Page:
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CCTV Script 30/03/15

— This is the script of CNBC's news report for China's CCTV on March 30, Monday.

Welcome to CNBC Business Daily, I'm Qian Chen.

Talks over Iran's nuclear program between Iran and the P-6-the five permanent members of the United Nations Security Council plus Germany continue to weigh on the oil market.

By Tuesday, once a deal is reached, it could add oil to an already oversupplied market if sanctions against Tehran are lifted.

According to Shipbroker E.A. Gibson, the amount of Iranian oil stored on tankers is rising. More than 30 million barrels, this is the most - aside from September - that has been held offshore since August 2013.

Iran holds nearly 10 percent of the global crude oil reserves, however, currently it is exporting just over half its 2011 levels, before sanctions were introduced by the West.

Analysts say, this will heap more pressure on OPEC producers, which have already been struggling with low oil prices.

[Warren Gilman, chairman & CEO, CEF Holdings] "Clearly the price of oil has not fallen enough, fallen enough to cause that fall to occur, add on to that, the potencial 24 to 48 hours with a deal with Iran, which we will see new supplies coming on to the world market. If that is to occur, that would be immediate stimulus for drop in the price down to the 40 dollar range to WTI."

But some other experts believe geopolitical concerns among investors will support the oil rebounding, especially IF there's no deal reached from the Iran nuclear talks.

Officials of Yemen's embattled government have expressed confidence that a Saudi-backed offensive would suppress rebels who have torn the country apart, but outside experts are less sure that the Saudis will bring things under control anytime soon.

We talked about the importance of Yemen's geographic location earlier.

And Investors are still worried about whether the safety of oil shipments in the region will be affected by Yemen's situation.

Here's what Jonathan Barratt, Chief Investment Offier from Ayers Alliance Securities has to say.

[JONATHAN BARRATT, Ayers Alliance Securities CIO] "I think people are going to start to think, they are gonna price some geopolitical risk in, and I think that's going to support price. So let's say, what obviously happening in Iran at the moment with the nucelar, let's say what's happening in Yemen, and I think any deep will be well supported, as people value the geopolitical concern."

Oil prices might face some volatilities this week, with investors waiting for Iran nuclear talks' outcome.

CNBC's Qian Chen, reporting from Singapore.

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(PKG)

Tania Bryer, CNBC

We talk to Tennis Super Star Maria Sharapova about her business ventures, philanthropic missions, growing up on the court, and what it takes to be one of the world's most powerful Sports Superstars.

Sharapova lived in Russia until she was 7 before emigrating to the United States. Despite her lengthy stay state-side she told me she has no plans to give up her Russian citizenship.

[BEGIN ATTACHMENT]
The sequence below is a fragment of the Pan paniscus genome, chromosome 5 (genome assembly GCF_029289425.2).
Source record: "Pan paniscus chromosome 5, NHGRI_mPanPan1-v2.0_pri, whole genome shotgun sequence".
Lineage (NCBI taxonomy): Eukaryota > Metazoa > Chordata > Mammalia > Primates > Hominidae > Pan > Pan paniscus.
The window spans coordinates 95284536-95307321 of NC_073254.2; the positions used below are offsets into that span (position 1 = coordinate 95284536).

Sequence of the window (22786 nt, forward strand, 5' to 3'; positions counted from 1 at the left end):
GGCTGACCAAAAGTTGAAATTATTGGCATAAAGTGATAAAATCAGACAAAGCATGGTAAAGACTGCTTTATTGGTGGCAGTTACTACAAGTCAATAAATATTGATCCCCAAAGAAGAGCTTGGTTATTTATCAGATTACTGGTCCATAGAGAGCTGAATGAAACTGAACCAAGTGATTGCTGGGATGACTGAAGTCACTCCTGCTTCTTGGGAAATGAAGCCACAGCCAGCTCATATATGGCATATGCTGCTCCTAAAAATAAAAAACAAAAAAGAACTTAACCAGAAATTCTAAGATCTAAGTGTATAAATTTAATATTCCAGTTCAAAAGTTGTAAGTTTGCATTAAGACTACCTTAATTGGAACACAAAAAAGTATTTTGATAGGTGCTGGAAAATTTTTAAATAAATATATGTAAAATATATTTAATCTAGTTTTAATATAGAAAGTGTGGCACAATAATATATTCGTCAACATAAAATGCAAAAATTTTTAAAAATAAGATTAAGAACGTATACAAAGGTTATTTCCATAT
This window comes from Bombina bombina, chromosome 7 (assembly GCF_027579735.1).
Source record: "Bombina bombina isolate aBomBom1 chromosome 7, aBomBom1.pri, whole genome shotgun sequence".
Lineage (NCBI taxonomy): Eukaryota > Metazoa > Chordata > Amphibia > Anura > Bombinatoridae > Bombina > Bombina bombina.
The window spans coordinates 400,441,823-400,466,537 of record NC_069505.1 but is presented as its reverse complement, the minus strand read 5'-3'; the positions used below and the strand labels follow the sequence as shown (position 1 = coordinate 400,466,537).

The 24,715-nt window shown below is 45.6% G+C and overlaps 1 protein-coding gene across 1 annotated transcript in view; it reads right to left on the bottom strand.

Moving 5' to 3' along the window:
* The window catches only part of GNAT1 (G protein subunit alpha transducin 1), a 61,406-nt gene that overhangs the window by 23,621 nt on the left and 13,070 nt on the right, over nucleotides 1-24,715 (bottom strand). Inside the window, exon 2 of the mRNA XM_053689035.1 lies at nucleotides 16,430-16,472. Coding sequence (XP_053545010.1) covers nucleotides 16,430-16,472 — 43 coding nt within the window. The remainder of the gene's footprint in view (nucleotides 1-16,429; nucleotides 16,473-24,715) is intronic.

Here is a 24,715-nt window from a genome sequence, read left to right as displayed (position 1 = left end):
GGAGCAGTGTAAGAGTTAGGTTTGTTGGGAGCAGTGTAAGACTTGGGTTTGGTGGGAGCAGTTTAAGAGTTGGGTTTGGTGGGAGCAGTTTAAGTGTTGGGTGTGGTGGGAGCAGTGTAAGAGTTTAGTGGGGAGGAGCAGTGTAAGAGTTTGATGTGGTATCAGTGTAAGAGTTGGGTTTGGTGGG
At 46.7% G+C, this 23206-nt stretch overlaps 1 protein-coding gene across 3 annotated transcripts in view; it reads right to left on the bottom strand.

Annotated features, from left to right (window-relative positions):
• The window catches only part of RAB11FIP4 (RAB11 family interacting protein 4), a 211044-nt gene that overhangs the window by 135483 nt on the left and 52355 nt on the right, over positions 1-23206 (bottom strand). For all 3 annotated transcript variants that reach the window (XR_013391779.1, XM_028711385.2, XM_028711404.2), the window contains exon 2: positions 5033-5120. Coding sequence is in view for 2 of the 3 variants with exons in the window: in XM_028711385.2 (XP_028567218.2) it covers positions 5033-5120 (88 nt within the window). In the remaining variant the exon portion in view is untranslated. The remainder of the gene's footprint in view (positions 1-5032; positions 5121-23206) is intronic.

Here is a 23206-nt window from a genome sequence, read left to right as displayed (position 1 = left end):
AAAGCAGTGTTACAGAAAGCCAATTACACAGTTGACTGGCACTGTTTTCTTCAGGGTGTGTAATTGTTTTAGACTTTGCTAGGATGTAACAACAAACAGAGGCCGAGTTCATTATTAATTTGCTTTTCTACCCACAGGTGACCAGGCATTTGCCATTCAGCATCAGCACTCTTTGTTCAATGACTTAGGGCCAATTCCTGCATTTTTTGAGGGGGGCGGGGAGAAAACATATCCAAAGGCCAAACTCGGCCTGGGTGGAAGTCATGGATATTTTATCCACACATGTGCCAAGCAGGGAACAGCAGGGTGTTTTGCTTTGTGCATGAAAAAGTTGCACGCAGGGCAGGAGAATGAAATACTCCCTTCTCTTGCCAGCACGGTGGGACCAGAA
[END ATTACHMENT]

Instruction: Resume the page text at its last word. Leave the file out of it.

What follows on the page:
Here she gives me her take on the ongoing tensions between Russia and the West.

[Maria Sharapova, Tennis Super Star] "knowing that I came from a country that's going through a very tough time right now and it's not in the best relations with many parts of the world, of course it makes me very sad. But I don't get involved in it too much because for me being an athlete, I get to represent a country that I'm very close to and that I spent so many years of my childhood in and that deep down inside makes me very happy."

Tania Bryer, CNBC

Sharapova has a reputation of being aloof on the tennis tournament circuit. In fact, when she won the French open she was quoted as saying she wasn't there to make friends. I had to ask her if she still felt the same way.

[Maria Sharapova, Tennis Super Star] "I don't feel that just because I'm a tennis player and you know I'm going out there to play against them we need to be going to dinner the night before a match. I think that's (laughs), that's always a little strange to think that Oh we're going to go for a drink and socialise but then tomorrow I'll be facing them at the French Open Final. I'm just not really sure how that works (laughs)"

Tania Bryer, CNBC

Of course Maria's biggest rival is Serena Willams. Much has been written about their relationship, so I couldn't resist asking Maria how she really feels about the world's number one women's player.

[Maria Sharapova, Tennis Super Star] "I feel like we're still driven and hungry to be the best tennis players in the world and I think looking back to that time y'know, I don't think anyone in the tennis world, or in the world really, believed that in ten years we would still be rivals and we'd still be competing against each other. And I think that's, it's an incredible story."

Tania Bryer, CNBC

I also talk to Maria about her philanthropic missions, including her role in United Nations goodwill ambassador, her 2008 shoulder injury, and her highly successful, yet controversial business venture Sugarpova ...for now though, it's back to you.

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